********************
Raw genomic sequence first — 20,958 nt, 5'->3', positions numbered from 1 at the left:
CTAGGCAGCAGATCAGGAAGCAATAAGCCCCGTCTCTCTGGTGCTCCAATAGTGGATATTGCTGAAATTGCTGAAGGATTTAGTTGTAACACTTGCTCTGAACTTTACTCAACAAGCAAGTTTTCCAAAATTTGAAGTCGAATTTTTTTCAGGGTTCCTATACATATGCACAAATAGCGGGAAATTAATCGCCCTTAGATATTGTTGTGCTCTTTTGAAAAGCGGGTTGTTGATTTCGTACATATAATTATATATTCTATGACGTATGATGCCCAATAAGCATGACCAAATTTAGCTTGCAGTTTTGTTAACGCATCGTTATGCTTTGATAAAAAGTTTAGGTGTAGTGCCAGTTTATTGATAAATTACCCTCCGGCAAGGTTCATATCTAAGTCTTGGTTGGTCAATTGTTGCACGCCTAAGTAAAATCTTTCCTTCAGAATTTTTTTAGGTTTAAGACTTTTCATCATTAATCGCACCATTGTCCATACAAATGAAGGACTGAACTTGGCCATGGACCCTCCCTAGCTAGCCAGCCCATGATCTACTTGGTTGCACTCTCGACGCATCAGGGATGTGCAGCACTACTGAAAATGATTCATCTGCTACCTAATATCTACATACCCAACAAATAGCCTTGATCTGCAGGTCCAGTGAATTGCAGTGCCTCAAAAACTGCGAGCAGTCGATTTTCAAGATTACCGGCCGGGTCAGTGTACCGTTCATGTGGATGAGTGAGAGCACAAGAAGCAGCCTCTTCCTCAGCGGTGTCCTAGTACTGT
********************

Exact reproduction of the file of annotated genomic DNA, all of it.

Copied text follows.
Raw genomic sequence first — 20,958 nt, 5'->3', positions numbered from 1 at the left:
CTAGGCAGCAGATCAGGAAGCAATAAGCCCCGTCTCTCTGGTGCTCCAATAGTGGATATTGCTGAAATTGCTGAAGGATTTAGTTGTAACACTTGCTCTGAACTTTACTCAACAAGCAAGTTTTCCAAAATTTGAAGTCGAATTTTTTTCAGGGTTCCTATACATATGCACAAATAGCGGGAAATTAATCGCCCTTAGATATTGTTGTGCTCTTTTGAAAAGCGGGTTGTTGATTTCGTACATATAATTATATATTCTATGACGTATGATGCCCAATAAGCATGACCAAATTTAGCTTGCAGTTTTGTTAACGCATCGTTATGCTTTGATAAAAAGTTTAGGTGTAGTGCCAGTTTATTGATAAATTACCCTCCGGCAAGGTTCATATCTAAGTCTTGGTTGGTCAATTGTTGCACGCCTAAGTAAAATCTTTCCTTCAGAATTTTTTTAGGTTTAAGACTTTTCATCATTAATCGCACCATTGTCCATACAAATGAAGGACTGAACTTGGCCATGGACCCTCCCTAGCTAGCCAGCCCATGATCTACTTGGTTGCACTCTCGACGCATCAGGGATGTGCAGCACTACTGAAAATGATTCATCTGCTACCTAATATCTACATACCCAACAAATAGCCTTGATCTGCAGGTCCAGTGAATTGCAGTGCCTCAAAAACTGCGAGCAGTCGATTTTCAAGATTACCGGCCGGGTCAGTGTACCGTTCATGTGGATGAGTGAGAGCACAAGAAGCAGCCTCTTCCTCAGCGGTGTCCTAGTACTGT